Interviews, jobs & sponsorshipDo ya feel lucky, Punk? Well do ya? If so, here's the place to swap the hot gen on who's sponsoring or employing, their selection criteria, and where those oh so elusive first jobs can be spotted in the wild. Watch out for the tumbleweeds...
Jet2.com is delighted to announce the creation of three exciting opportunities for Pilot Apprentices to join our Team. Working in Flight Operations, the Apprentice Pilot programme will last 18 months and consist of a winter season and two summer seasons across our UK Bases.
During the summer season the Pilot Apprentice will be heavily involved in the preparation of pre-flight paperwork (Operational Flight Plans, NOTAMís and Weather), supporting the Crewing and Rostering Teams and updating aircraft documentation. The winter season will see you based at Leeds Bradford International Airport where you will undertake a planned schedule geared towards giving you maximum exposure to the full range of Jet2.com business areas. This will include Finance, Human Resources, Jet2holidays and Engineering. In addition you will attend a range of management development modules.
At the end of the 18 month Apprenticeship Jet2.com will provide you with a fully bonded Type Rating. On completion of this you will enter the world of commercial aviation as a First Officer with Jet2.com.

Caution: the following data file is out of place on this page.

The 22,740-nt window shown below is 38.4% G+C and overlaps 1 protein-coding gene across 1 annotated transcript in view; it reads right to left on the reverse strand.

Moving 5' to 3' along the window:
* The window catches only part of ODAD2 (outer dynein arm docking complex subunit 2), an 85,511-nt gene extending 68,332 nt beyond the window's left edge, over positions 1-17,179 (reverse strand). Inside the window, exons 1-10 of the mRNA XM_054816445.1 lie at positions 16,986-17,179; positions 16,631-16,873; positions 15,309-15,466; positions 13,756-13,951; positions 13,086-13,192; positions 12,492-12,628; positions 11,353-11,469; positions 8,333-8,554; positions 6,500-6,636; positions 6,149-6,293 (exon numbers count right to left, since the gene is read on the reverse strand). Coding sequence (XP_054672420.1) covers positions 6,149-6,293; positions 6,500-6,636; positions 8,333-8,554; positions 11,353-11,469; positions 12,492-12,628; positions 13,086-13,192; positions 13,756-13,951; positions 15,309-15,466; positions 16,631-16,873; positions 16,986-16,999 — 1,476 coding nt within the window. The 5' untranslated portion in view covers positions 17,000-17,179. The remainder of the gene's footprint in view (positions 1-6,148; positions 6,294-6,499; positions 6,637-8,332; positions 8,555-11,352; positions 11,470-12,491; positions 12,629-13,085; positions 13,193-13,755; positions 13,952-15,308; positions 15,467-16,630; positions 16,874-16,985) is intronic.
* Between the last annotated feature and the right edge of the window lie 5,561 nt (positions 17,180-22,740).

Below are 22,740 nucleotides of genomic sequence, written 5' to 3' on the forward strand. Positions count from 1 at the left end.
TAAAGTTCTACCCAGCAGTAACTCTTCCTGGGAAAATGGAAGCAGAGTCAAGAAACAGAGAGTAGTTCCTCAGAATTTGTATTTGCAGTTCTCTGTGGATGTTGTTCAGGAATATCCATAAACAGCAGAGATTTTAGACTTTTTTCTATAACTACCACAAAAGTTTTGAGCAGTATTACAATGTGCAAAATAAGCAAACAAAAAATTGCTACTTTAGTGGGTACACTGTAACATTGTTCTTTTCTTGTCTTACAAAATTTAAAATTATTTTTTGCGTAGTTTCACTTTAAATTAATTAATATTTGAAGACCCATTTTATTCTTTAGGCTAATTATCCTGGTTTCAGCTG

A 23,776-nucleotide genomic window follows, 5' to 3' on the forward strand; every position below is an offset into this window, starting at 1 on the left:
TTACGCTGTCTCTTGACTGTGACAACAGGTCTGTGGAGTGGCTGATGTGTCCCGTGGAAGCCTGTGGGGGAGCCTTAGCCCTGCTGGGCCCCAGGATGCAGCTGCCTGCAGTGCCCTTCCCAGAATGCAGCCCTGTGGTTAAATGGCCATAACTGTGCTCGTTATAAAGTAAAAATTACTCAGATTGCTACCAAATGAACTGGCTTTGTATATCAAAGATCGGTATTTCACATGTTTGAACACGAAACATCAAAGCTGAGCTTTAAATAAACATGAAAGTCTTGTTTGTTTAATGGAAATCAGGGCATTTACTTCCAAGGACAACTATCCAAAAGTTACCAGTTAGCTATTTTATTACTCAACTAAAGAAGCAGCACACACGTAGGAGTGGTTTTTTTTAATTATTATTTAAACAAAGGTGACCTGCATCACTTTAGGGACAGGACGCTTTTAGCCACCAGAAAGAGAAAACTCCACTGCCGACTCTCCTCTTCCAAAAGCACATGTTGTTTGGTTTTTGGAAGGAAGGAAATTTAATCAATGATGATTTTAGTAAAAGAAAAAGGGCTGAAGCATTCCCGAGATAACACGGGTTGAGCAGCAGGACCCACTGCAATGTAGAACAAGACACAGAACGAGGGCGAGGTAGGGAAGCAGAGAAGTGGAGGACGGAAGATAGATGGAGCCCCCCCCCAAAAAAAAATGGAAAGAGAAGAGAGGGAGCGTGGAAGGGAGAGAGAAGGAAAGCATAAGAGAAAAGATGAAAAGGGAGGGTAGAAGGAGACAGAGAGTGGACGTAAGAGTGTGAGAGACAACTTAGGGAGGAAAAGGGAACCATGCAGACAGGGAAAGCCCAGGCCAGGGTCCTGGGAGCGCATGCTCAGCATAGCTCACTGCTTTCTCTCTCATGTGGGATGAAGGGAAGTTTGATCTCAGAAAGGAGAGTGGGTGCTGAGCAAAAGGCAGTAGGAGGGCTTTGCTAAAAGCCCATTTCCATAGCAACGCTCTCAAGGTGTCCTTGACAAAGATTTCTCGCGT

Successful candidates will hold a UK Frozen ATPL and Medical as well as JOC, MCC and driving licence. You will have excellent verbal and written communication skills and experience of office IT systems. In addition we require you to be flexible as we may require you to be based from any of our UK bases.
In return, we offer an excellent salary and benefits package with fantastic opportunities for progression in a growing business. As well as being part of a vibrant company, our colleagues can also benefit from our Staff Travel Scheme.
This is a great opportunity to be part of an exciting forward thinking business - help us to send the North on Holiday with Jet2.com and Jet2holidays.
A fantastic opportunity. Good luck to all who apply. This is a great way to earn your first FO job whilst gaining invaluable knowledge and experience on the way.
Sounds like a great opportunity for somebody. I think this is in response to a government scheme to increase apprenticeships, lets hope other airlines follow suit! Unfortunately if I've understood it correctly you need a fATPL to apply, which won't help anyone that is struggling to fund initial flight training. I wonder if they'll put a max hours requirement on it (other than the 1500 defined by frozen ATPL), or if they'd be happy for instructors, low-hour turboprop pilots etc to apply.